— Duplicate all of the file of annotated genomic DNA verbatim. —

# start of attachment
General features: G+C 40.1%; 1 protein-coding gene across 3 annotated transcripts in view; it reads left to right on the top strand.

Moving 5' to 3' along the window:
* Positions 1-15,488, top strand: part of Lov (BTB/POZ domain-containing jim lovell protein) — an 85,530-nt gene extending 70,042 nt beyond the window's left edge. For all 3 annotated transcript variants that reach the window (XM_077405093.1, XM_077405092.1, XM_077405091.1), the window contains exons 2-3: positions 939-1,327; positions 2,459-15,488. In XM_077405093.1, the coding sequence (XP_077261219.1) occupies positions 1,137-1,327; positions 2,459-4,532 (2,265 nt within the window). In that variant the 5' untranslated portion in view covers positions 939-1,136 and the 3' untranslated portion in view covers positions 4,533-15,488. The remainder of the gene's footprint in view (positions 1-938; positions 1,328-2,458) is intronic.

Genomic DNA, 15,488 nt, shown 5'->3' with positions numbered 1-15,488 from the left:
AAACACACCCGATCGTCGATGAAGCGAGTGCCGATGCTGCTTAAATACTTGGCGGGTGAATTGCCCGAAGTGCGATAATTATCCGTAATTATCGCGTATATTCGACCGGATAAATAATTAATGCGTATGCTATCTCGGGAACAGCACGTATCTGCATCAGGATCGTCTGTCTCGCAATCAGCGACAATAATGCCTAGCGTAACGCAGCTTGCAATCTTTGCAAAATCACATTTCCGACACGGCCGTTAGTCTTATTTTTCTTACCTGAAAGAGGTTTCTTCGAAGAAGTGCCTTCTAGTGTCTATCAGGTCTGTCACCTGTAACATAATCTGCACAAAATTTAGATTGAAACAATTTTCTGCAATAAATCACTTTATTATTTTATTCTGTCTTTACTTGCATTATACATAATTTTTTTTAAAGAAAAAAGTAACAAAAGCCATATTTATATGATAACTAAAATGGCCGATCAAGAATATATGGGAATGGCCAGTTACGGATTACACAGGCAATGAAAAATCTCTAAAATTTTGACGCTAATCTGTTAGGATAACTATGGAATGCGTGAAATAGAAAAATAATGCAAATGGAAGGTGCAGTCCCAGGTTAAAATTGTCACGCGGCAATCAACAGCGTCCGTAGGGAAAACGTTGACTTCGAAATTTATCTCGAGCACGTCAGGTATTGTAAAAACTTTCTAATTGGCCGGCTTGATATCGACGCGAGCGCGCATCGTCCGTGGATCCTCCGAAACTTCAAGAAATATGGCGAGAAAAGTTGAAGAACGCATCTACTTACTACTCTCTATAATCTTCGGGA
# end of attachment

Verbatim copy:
General features: G+C 40.1%; 1 protein-coding gene across 3 annotated transcripts in view; it reads left to right on the top strand.

Moving 5' to 3' along the window:
* Positions 1-15,488, top strand: part of Lov (BTB/POZ domain-containing jim lovell protein) — an 85,530-nt gene extending 70,042 nt beyond the window's left edge. For all 3 annotated transcript variants that reach the window (XM_077405093.1, XM_077405092.1, XM_077405091.1), the window contains exons 2-3: positions 939-1,327; positions 2,459-15,488. In XM_077405093.1, the coding sequence (XP_077261219.1) occupies positions 1,137-1,327; positions 2,459-4,532 (2,265 nt within the window). In that variant the 5' untranslated portion in view covers positions 939-1,136 and the 3' untranslated portion in view covers positions 4,533-15,488. The remainder of the gene's footprint in view (positions 1-938; positions 1,328-2,458) is intronic.

Genomic DNA, 15,488 nt, shown 5'->3' with positions numbered 1-15,488 from the left:
AAACACACCCGATCGTCGATGAAGCGAGTGCCGATGCTGCTTAAATACTTGGCGGGTGAATTGCCCGAAGTGCGATAATTATCCGTAATTATCGCGTATATTCGACCGGATAAATAATTAATGCGTATGCTATCTCGGGAACAGCACGTATCTGCATCAGGATCGTCTGTCTCGCAATCAGCGACAATAATGCCTAGCGTAACGCAGCTTGCAATCTTTGCAAAATCACATTTCCGACACGGCCGTTAGTCTTATTTTTCTTACCTGAAAGAGGTTTCTTCGAAGAAGTGCCTTCTAGTGTCTATCAGGTCTGTCACCTGTAACATAATCTGCACAAAATTTAGATTGAAACAATTTTCTGCAATAAATCACTTTATTATTTTATTCTGTCTTTACTTGCATTATACATAATTTTTTTTAAAGAAAAAAGTAACAAAAGCCATATTTATATGATAACTAAAATGGCCGATCAAGAATATATGGGAATGGCCAGTTACGGATTACACAGGCAATGAAAAATCTCTAAAATTTTGACGCTAATCTGTTAGGATAACTATGGAATGCGTGAAATAGAAAAATAATGCAAATGGAAGGTGCAGTCCCAGGTTAAAATTGTCACGCGGCAATCAACAGCGTCCGTAGGGAAAACGTTGACTTCGAAATTTATCTCGAGCACGTCAGGTATTGTAAAAACTTTCTAATTGGCCGGCTTGATATCGACGCGAGCGCGCATCGTCCGTGGATCCTCCGAAACTTCAAGAAATATGGCGAGAAAAGTTGAAGAACGCATCTACTTACTACTCTCTATAATCTTCGGGA